Weighty rule DQs Inkster from Safeway Classic

LPGA golfer used weighted donut to warm up on course

By Brian T. Smith, Columbian Sports Writer

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NORTH PLAINS, Ore. — Dustin Johnson has company.

Less than a week after the PGA player watched his strong run at the PGA Championship suddenly end due to a controversial final-round penalty, the LPGA’s Juli Inkster endured her own minor tragedy.

Inkster learned Saturday evening after walking off the Pumpkin Ridge’s Ghost Creek Course that she had been disqualified from the Safeway Classic.

The DQ nullified an impressive showing by the 28-year veteran, who shot 5-under par and initially rose into a tie for second place.

LPGA rules official Sue Witter said Inkster used a weighted practice donut on a 9-iron club while killing time during a 30-minute wait prior to teeing off on the par-5 10th hole.

However, LPGA officials did not immediately notice the infraction, and were not made aware of the incident until Inkster was on 17.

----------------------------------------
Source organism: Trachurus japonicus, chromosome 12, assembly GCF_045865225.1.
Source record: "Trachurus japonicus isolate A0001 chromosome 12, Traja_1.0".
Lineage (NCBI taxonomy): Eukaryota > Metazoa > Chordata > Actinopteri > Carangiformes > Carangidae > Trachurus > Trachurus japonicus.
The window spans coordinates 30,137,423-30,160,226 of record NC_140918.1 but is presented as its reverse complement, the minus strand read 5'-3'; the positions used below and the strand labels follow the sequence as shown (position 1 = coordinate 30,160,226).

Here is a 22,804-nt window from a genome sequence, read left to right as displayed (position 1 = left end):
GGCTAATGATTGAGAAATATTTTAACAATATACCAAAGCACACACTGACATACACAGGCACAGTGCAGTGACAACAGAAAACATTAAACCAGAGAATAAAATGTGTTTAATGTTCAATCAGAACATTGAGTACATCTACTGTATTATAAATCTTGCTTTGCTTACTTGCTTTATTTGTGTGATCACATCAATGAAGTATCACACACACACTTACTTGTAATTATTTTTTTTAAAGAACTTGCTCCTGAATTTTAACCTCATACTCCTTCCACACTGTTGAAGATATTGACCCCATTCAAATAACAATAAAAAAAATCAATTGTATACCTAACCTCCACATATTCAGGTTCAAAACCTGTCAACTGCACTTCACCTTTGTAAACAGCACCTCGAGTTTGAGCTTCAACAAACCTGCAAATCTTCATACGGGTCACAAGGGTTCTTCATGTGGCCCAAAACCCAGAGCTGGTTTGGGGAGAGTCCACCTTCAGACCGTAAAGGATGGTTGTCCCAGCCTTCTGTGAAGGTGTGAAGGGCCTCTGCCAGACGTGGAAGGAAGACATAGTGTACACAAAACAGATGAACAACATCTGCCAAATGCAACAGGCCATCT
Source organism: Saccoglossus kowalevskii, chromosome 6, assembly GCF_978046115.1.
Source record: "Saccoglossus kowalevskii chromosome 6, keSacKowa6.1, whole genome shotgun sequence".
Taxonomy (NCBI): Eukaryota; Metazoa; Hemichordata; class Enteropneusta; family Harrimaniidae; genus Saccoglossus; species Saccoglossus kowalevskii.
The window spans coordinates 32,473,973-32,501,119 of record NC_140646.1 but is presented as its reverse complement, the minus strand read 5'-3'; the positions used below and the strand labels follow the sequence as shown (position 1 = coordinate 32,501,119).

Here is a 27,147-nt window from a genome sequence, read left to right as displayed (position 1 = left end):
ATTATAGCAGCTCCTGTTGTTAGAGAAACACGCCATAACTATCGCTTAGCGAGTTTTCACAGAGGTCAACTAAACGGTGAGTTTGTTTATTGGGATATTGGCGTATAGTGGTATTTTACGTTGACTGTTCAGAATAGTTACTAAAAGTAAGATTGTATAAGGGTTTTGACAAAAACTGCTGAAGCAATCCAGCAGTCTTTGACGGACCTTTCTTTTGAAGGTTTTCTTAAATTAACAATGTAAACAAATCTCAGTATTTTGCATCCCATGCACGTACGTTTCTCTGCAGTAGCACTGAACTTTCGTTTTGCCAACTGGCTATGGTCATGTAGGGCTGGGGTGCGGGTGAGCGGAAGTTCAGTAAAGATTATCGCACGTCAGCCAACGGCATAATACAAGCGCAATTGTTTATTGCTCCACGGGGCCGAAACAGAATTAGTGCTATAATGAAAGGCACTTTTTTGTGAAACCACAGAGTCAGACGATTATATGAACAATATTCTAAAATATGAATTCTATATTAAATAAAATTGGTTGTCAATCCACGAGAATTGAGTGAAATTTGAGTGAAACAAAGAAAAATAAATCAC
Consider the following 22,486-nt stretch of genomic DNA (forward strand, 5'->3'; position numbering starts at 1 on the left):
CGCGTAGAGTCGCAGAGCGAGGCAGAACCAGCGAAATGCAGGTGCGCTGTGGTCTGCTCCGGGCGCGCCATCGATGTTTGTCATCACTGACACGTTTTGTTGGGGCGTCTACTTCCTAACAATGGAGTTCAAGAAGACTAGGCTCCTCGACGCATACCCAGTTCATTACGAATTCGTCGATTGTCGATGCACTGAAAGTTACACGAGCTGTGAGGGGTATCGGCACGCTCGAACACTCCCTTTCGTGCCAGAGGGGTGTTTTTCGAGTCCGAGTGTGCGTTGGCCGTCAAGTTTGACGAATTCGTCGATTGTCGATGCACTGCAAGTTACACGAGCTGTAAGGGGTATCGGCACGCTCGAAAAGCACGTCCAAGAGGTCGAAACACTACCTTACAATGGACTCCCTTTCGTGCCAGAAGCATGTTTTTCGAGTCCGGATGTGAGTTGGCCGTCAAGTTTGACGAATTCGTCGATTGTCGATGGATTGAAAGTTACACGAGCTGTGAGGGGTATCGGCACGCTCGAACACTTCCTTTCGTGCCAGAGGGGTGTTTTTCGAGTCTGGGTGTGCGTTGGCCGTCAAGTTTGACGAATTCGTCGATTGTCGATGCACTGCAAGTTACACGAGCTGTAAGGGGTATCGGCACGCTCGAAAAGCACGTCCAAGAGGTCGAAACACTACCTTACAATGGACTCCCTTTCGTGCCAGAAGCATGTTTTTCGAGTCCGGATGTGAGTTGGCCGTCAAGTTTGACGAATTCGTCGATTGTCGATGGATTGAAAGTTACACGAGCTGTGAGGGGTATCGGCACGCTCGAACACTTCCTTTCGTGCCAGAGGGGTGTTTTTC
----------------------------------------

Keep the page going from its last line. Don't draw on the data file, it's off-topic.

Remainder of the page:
Witter said a television viewer first detected the infringement. The unnamed fan then contacted tournament officials, who sent an e-mail to the tournament staff. Rules officials then had to view a TV replay to confirm Inkster’s error.

Rule 14-3/10 in the United States Golf Association’s rules states that a player may not make a stroke or practice swing using a club with a weighted headcover or “donut.”

Witter said the knowledge that Inkster would immediately be disqualified because of her infraction was not an easy weight to carry. Thus, rules officials called the USGA before informing Inkster.

“That’s a penalty that you never want to give anyone if it’s not deserved,” Witter said. “And we would’ve loved to have some wiggle room on that. But it’s pretty cut and dry.”

She added: “There wasn’t much to say once the decision was read.”

Witter described Inkster as being very surprised but professional after learning about the disqualification. Witter asserted that Inkster only used the donut because she wanted to warm up while waiting to start the back nine.

“There was no malice there,” Witter said.